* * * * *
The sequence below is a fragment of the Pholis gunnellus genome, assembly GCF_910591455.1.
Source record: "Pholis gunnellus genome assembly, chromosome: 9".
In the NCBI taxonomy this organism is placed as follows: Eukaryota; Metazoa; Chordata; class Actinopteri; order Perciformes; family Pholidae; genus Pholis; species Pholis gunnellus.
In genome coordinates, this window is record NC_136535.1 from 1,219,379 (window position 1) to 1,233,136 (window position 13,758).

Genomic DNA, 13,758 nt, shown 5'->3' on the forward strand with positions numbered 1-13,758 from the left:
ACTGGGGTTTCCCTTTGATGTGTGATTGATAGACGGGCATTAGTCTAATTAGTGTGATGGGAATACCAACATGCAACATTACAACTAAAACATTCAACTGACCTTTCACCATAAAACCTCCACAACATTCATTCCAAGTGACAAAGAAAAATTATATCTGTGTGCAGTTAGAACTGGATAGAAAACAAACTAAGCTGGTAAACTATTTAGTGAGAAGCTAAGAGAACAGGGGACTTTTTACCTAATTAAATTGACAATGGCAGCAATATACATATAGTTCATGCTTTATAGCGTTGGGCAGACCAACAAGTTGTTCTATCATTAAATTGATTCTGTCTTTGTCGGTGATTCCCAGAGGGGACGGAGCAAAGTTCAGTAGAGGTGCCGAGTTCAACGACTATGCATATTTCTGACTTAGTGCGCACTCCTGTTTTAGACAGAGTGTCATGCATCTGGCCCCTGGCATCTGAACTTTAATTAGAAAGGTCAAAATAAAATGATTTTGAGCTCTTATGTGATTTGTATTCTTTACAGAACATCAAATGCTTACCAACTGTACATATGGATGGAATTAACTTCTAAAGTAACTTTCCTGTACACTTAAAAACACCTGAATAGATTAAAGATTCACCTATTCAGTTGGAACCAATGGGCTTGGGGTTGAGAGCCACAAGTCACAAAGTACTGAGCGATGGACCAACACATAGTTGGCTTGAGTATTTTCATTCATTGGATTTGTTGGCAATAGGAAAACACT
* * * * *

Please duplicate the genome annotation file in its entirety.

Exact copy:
The sequence below is a fragment of the Pholis gunnellus genome, assembly GCF_910591455.1.
Source record: "Pholis gunnellus genome assembly, chromosome: 9".
In the NCBI taxonomy this organism is placed as follows: Eukaryota; Metazoa; Chordata; class Actinopteri; order Perciformes; family Pholidae; genus Pholis; species Pholis gunnellus.
In genome coordinates, this window is record NC_136535.1 from 1,219,379 (window position 1) to 1,233,136 (window position 13,758).

Genomic DNA, 13,758 nt, shown 5'->3' on the forward strand with positions numbered 1-13,758 from the left:
ACTGGGGTTTCCCTTTGATGTGTGATTGATAGACGGGCATTAGTCTAATTAGTGTGATGGGAATACCAACATGCAACATTACAACTAAAACATTCAACTGACCTTTCACCATAAAACCTCCACAACATTCATTCCAAGTGACAAAGAAAAATTATATCTGTGTGCAGTTAGAACTGGATAGAAAACAAACTAAGCTGGTAAACTATTTAGTGAGAAGCTAAGAGAACAGGGGACTTTTTACCTAATTAAATTGACAATGGCAGCAATATACATATAGTTCATGCTTTATAGCGTTGGGCAGACCAACAAGTTGTTCTATCATTAAATTGATTCTGTCTTTGTCGGTGATTCCCAGAGGGGACGGAGCAAAGTTCAGTAGAGGTGCCGAGTTCAACGACTATGCATATTTCTGACTTAGTGCGCACTCCTGTTTTAGACAGAGTGTCATGCATCTGGCCCCTGGCATCTGAACTTTAATTAGAAAGGTCAAAATAAAATGATTTTGAGCTCTTATGTGATTTGTATTCTTTACAGAACATCAAATGCTTACCAACTGTACATATGGATGGAATTAACTTCTAAAGTAACTTTCCTGTACACTTAAAAACACCTGAATAGATTAAAGATTCACCTATTCAGTTGGAACCAATGGGCTTGGGGTTGAGAGCCACAAGTCACAAAGTACTGAGCGATGGACCAACACATAGTTGGCTTGAGTATTTTCATTCATTGGATTTGTTGGCAATAGGAAAACACT